top of page
  • Writer's pictureGabi Frohlich

Kanelbulle - Swedish Cinnamon Bun Challah

Updated: May 31, 2021

This week's challah test brought some extra "Swede-ness" (sorry, I had to) to the Friday night table.

So, you're probably wondering what makes Swedish cinnamon buns different than the gooey, melt-in-your-mouth American cinnamon buns we all know and love. It all come down to one extra ingredient: cardamom.

I personally never tasted cardamom before; it's probably been in something I have eaten, but it was never a showcased spice whose flavor I could identify. When I stumbled upon Food Insider's video on a popular Swedish bakery, Fabrique, opening a shop in NYC, I learnt about kanelbulle, what the video referred to as

Swedish cardamom bun, and immediately became super curious about what they tasted like. My family LOVES cinnamon-sugar flavored challah, and I thought that adding a Swedish twist to it could really spice things up (that pun was actually not intended).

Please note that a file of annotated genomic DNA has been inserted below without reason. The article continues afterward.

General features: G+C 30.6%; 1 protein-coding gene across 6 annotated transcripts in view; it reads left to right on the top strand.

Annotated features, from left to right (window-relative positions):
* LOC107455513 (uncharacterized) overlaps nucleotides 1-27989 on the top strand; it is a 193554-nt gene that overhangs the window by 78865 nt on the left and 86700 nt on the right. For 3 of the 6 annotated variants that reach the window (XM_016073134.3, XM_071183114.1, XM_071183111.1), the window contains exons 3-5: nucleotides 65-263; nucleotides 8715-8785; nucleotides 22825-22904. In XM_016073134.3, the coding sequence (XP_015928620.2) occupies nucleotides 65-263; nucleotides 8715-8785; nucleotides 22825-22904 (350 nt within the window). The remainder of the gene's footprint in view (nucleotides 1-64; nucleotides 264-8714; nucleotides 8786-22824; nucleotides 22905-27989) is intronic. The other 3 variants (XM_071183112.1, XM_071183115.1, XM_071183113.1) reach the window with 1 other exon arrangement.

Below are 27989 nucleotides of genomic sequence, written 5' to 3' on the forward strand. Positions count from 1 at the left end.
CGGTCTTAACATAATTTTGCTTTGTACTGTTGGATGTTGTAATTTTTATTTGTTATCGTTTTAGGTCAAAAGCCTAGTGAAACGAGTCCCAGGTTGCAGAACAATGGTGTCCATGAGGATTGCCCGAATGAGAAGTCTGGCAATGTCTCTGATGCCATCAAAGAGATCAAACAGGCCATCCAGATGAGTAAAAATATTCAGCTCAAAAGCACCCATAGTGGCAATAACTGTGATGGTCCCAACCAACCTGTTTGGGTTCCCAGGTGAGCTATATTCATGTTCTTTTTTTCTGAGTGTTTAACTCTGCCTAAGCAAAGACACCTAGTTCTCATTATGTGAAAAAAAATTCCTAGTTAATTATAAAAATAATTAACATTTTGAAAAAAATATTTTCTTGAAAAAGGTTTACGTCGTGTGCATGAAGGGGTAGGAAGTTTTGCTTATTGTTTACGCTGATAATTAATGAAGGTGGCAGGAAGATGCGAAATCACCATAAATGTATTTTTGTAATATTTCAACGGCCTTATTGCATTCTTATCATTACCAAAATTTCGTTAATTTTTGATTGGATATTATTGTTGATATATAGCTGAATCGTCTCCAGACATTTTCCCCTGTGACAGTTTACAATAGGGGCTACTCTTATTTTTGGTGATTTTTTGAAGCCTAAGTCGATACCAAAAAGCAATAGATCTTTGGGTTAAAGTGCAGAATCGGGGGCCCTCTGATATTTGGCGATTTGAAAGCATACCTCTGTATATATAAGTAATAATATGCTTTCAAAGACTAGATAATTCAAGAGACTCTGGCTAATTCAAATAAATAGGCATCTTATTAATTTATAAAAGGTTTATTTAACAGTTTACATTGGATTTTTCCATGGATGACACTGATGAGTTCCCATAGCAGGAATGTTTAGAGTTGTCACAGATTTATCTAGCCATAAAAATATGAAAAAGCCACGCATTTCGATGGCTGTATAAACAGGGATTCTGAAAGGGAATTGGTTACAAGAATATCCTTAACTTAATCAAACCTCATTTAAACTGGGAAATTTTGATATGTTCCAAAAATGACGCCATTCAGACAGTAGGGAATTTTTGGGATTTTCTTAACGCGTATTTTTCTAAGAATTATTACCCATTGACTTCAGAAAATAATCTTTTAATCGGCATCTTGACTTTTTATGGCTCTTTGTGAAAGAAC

Making Kanelbulle Challah

I did a ton of research on Kanelbulle and how they're made, from the dough to the filling to the unique shaping of them. I ended up figuring out a ratio for making the filling that resulted in a nice, thick paste that could easily be spread on the challah dough. Since I was ultimately making challah, I kept the dough standard and only used a Kanelbulle-inspired filling and shape.

The ratio I used was 2:2:3:4 of cinnamon:cardomom:sugar:oil (using ground cinnamon and cardamom). Shaping the dough was a bit of a messy process and, honestly, not easy to do with the amount of dough I was working with. These buns are typically smaller than challah, which I think makes their shaping a bit easier, but mine still turned out pretty great, so don't be discouraged if it's a little difficult getting the shape right!

The flavor of this challah was like an earthier cinnamon bun; still super sweet but with a deeper flavor. It was a big hit among my family! Slicing open the bread reveals a beautiful cardamom-cinnamon pattern, and even though the dough itself is regular challah dough, you could still pull in apart like a regular cinnamon bun! I definitely recommend trying this one out if you want to try a familiar yet different challah.

27 views0 comments
bottom of page